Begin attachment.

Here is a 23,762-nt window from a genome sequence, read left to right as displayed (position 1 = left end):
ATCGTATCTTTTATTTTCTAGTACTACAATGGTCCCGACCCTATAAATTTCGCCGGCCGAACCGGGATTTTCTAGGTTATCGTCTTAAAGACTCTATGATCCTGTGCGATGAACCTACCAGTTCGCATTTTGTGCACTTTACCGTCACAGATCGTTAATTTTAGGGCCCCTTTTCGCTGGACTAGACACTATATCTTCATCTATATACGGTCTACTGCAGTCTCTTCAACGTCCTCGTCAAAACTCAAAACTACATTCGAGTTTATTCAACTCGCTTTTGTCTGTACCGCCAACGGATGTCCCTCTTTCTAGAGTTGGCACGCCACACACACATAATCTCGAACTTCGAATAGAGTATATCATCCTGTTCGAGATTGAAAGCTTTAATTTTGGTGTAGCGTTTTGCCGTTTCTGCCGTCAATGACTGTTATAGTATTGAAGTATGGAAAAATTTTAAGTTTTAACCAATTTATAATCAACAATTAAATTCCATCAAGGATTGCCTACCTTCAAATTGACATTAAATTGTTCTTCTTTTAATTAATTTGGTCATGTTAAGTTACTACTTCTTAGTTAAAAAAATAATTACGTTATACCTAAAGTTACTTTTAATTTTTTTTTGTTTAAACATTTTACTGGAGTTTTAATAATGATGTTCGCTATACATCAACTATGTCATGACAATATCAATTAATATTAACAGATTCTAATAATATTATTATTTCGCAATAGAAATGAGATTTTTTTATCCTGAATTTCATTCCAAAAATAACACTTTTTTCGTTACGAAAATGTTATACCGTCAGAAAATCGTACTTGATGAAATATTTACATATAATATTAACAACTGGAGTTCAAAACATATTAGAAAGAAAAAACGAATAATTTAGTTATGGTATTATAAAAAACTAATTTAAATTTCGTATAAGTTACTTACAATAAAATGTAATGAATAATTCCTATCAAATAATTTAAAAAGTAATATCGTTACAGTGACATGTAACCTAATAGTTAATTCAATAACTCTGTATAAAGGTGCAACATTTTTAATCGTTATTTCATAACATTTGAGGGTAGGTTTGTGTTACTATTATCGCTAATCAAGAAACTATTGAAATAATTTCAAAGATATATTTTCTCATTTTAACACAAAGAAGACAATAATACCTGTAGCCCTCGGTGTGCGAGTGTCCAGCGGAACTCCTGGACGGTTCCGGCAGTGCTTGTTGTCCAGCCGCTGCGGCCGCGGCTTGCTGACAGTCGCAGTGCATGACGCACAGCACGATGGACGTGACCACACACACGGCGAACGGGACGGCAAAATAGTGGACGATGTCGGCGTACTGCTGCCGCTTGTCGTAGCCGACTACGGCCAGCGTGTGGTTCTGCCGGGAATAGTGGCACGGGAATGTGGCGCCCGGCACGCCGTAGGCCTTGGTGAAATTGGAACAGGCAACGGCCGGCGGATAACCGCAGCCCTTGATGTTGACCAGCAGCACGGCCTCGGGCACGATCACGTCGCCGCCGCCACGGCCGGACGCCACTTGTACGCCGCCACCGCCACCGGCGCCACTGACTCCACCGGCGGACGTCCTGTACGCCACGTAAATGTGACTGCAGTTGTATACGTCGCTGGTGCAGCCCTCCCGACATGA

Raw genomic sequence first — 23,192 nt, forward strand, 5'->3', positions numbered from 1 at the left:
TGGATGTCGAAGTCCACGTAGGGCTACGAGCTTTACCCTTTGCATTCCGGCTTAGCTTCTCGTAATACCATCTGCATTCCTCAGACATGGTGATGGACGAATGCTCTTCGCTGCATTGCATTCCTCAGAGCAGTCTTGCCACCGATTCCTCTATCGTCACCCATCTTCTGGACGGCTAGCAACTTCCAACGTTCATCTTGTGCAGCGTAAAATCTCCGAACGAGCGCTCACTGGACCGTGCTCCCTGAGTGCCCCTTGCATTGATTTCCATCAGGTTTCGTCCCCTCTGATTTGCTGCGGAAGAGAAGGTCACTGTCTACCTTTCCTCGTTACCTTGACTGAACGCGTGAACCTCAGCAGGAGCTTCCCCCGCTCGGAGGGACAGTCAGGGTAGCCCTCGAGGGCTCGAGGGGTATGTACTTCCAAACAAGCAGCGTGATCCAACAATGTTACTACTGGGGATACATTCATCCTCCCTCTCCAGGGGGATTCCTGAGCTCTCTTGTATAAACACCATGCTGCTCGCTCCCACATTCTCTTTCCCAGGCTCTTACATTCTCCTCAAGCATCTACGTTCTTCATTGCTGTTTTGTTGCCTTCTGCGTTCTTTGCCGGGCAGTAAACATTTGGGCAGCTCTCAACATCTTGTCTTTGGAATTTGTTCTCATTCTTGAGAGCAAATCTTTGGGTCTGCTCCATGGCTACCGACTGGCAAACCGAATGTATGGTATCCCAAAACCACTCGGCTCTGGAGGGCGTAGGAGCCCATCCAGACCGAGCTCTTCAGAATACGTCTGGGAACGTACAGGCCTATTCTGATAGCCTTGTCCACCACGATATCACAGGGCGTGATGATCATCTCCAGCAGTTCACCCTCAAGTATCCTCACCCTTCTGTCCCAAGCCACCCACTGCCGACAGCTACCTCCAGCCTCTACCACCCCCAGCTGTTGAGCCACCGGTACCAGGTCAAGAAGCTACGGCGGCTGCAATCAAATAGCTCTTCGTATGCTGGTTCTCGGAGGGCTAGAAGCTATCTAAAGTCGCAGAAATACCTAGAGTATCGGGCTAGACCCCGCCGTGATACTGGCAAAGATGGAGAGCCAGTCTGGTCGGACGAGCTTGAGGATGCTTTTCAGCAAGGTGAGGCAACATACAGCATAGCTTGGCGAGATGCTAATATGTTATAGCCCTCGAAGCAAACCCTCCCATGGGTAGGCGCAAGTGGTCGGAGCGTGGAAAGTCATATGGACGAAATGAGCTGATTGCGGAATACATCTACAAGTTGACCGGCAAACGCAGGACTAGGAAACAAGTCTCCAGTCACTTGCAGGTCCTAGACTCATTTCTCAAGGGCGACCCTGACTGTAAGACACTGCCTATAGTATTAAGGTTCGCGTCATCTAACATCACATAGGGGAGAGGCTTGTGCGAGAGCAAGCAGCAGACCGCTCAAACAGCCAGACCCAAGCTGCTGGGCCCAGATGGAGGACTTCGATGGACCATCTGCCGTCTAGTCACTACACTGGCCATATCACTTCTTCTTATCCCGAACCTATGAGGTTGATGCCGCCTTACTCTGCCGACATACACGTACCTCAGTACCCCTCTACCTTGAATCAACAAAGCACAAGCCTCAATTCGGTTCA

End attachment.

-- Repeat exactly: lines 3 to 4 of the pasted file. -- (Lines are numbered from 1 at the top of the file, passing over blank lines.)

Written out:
Raw genomic sequence first — 23,192 nt, forward strand, 5'->3', positions numbered from 1 at the left:
TGGATGTCGAAGTCCACGTAGGGCTACGAGCTTTACCCTTTGCATTCCGGCTTAGCTTCTCGTAATACCATCTGCATTCCTCAGACATGGTGATGGACGAATGCTCTTCGCTGCATTGCATTCCTCAGAGCAGTCTTGCCACCGATTCCTCTATCGTCACCCATCTTCTGGACGGCTAGCAACTTCCAACGTTCATCTTGTGCAGCGTAAAATCTCCGAACGAGCGCTCACTGGACCGTGCTCCCTGAGTGCCCCTTGCATTGATTTCCATCAGGTTTCGTCCCCTCTGATTTGCTGCGGAAGAGAAGGTCACTGTCTACCTTTCCTCGTTACCTTGACTGAACGCGTGAACCTCAGCAGGAGCTTCCCCCGCTCGGAGGGACAGTCAGGGTAGCCCTCGAGGGCTCGAGGGGTATGTACTTCCAAACAAGCAGCGTGATCCAACAATGTTACTACTGGGGATACATTCATCCTCCCTCTCCAGGGGGATTCCTGAGCTCTCTTGTATAAACACCATGCTGCTCGCTCCCACATTCTCTTTCCCAGGCTCTTACATTCTCCTCAAGCATCTACGTTCTTCATTGCTGTTTTGTTGCCTTCTGCGTTCTTTGCCGGGCAGTAAACATTTGGGCAGCTCTCAACATCTTGTCTTTGGAATTTGTTCTCATTCTTGAGAGCAAATCTTTGGGTCTGCTCCATGGCTACCGACTGGCAAACCGAATGTATGGTATCCCAAAACCACTCGGCTCTGGAGGGCGTAGGAGCCCATCCAGACCGAGCTCTTCAGAATACGTCTGGGAACGTACAGGCCTATTCTGATAGCCTTGTCCACCACGATATCACAGGGCGTGATGATCATCTCCAGCAGTTCACCCTCAAGTATCCTCACCCTTCTGTCCCAAGCCACCCACTGCCGACAGCTACCTCCAGCCTCTACCACCCCCAGCTGTTGAGCCACCGGTACCAGGTCAAGAAGCTACGGCGGCTGCAATCAAATAGCTCTTCGTATGCTGGTTCTCGGAGGGCTAGAAGCTATCTAAAGTCGCAGAAATACCTAGAGTATCGGGCTAGACCCCGCCGTGATACTGGCAAAGATGGAGAGCCAGTCTGGTCGGACGAGCTTGAGGATGCTTTTCAGCAAGGTGAGGCAACATACAGCATAGCTTGGCGAGATGCTAATATGTTATAGCCCTCGAAGCAAACCCTCCCATGGGTAGGCGCAAGTGGTCGGAGCGTGGAAAGTCATATGGACGAAATGAGCTGATTGCGGAATACATCTACAAGTTGACCGGCAAACGCAGGACTAGGAAACAAGTCTCCAGTCACTTGCAGGTCCTAGACTCATTTCTCAAGGGCGACCCTGACTGTAAGACACTGCCTATAGTATTAAGGTTCGCGTCATCTAACATCACATAGGGGAGAGGCTTGTGCGAGAGCAAGCAGCAGACCGCTCAAACAGCCAGACCCAAGCTGCTGGGCCCAGATGGAGGACTTCGATGGACCATCTGCCGTCTAGTCACTACACTGGCCATATCACTTCTTCTTATCCCGAACCTATGAGGTTGATGCCGCCTTACTCTGCCGACATACACGTACCTCAGTACCCCTCTACCTTGAATCAACAAAGCACAAGCCTCAATTCGGTTCA